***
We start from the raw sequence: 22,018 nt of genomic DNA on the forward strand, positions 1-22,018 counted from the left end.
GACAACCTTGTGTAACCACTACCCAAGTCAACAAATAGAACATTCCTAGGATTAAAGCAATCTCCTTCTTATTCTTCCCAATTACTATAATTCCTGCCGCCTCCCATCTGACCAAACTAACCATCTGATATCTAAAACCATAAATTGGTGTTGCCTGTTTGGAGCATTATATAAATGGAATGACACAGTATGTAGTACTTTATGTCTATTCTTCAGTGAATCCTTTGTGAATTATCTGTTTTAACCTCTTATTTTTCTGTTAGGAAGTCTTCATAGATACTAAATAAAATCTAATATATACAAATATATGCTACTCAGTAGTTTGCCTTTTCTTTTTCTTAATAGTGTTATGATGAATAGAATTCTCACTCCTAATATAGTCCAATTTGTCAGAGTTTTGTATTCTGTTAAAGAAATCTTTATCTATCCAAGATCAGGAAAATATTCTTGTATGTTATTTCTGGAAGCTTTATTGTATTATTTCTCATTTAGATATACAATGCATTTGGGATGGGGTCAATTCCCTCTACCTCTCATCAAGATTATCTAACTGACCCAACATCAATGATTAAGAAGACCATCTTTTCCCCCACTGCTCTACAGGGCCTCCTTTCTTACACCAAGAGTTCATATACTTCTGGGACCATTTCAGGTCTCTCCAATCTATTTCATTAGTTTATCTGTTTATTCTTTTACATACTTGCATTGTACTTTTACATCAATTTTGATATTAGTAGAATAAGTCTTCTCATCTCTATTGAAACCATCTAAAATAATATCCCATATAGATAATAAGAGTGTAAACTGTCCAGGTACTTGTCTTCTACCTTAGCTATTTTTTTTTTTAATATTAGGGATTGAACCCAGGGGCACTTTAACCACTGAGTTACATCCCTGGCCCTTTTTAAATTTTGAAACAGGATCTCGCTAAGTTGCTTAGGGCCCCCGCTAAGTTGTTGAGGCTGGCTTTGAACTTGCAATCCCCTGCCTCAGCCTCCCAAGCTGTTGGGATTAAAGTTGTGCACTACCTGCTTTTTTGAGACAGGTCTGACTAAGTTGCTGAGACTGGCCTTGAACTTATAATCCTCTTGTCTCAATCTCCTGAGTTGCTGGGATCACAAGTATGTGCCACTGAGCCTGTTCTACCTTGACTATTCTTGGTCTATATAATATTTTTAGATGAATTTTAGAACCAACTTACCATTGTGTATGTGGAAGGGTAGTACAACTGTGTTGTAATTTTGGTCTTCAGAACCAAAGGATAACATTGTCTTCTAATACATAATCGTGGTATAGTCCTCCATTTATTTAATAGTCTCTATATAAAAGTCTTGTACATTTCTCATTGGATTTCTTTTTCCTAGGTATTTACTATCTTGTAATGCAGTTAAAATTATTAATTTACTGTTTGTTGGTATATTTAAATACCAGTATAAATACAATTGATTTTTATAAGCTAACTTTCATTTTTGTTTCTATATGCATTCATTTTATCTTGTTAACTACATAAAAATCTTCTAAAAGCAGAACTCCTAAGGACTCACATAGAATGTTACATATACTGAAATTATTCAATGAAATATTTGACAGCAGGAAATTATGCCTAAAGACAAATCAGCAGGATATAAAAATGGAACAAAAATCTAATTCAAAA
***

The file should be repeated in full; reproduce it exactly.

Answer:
We start from the raw sequence: 22,018 nt of genomic DNA on the forward strand, positions 1-22,018 counted from the left end.
GACAACCTTGTGTAACCACTACCCAAGTCAACAAATAGAACATTCCTAGGATTAAAGCAATCTCCTTCTTATTCTTCCCAATTACTATAATTCCTGCCGCCTCCCATCTGACCAAACTAACCATCTGATATCTAAAACCATAAATTGGTGTTGCCTGTTTGGAGCATTATATAAATGGAATGACACAGTATGTAGTACTTTATGTCTATTCTTCAGTGAATCCTTTGTGAATTATCTGTTTTAACCTCTTATTTTTCTGTTAGGAAGTCTTCATAGATACTAAATAAAATCTAATATATACAAATATATGCTACTCAGTAGTTTGCCTTTTCTTTTTCTTAATAGTGTTATGATGAATAGAATTCTCACTCCTAATATAGTCCAATTTGTCAGAGTTTTGTATTCTGTTAAAGAAATCTTTATCTATCCAAGATCAGGAAAATATTCTTGTATGTTATTTCTGGAAGCTTTATTGTATTATTTCTCATTTAGATATACAATGCATTTGGGATGGGGTCAATTCCCTCTACCTCTCATCAAGATTATCTAACTGACCCAACATCAATGATTAAGAAGACCATCTTTTCCCCCACTGCTCTACAGGGCCTCCTTTCTTACACCAAGAGTTCATATACTTCTGGGACCATTTCAGGTCTCTCCAATCTATTTCATTAGTTTATCTGTTTATTCTTTTACATACTTGCATTGTACTTTTACATCAATTTTGATATTAGTAGAATAAGTCTTCTCATCTCTATTGAAACCATCTAAAATAATATCCCATATAGATAATAAGAGTGTAAACTGTCCAGGTACTTGTCTTCTACCTTAGCTATTTTTTTTTTTAATATTAGGGATTGAACCCAGGGGCACTTTAACCACTGAGTTACATCCCTGGCCCTTTTTAAATTTTGAAACAGGATCTCGCTAAGTTGCTTAGGGCCCCCGCTAAGTTGTTGAGGCTGGCTTTGAACTTGCAATCCCCTGCCTCAGCCTCCCAAGCTGTTGGGATTAAAGTTGTGCACTACCTGCTTTTTTGAGACAGGTCTGACTAAGTTGCTGAGACTGGCCTTGAACTTATAATCCTCTTGTCTCAATCTCCTGAGTTGCTGGGATCACAAGTATGTGCCACTGAGCCTGTTCTACCTTGACTATTCTTGGTCTATATAATATTTTTAGATGAATTTTAGAACCAACTTACCATTGTGTATGTGGAAGGGTAGTACAACTGTGTTGTAATTTTGGTCTTCAGAACCAAAGGATAACATTGTCTTCTAATACATAATCGTGGTATAGTCCTCCATTTATTTAATAGTCTCTATATAAAAGTCTTGTACATTTCTCATTGGATTTCTTTTTCCTAGGTATTTACTATCTTGTAATGCAGTTAAAATTATTAATTTACTGTTTGTTGGTATATTTAAATACCAGTATAAATACAATTGATTTTTATAAGCTAACTTTCATTTTTGTTTCTATATGCATTCATTTTATCTTGTTAACTACATAAAAATCTTCTAAAAGCAGAACTCCTAAGGACTCACATAGAATGTTACATATACTGAAATTATTCAATGAAATATTTGACAGCAGGAAATTATGCCTAAAGACAAATCAGCAGGATATAAAAATGGAACAAAAATCTAATTCAAAA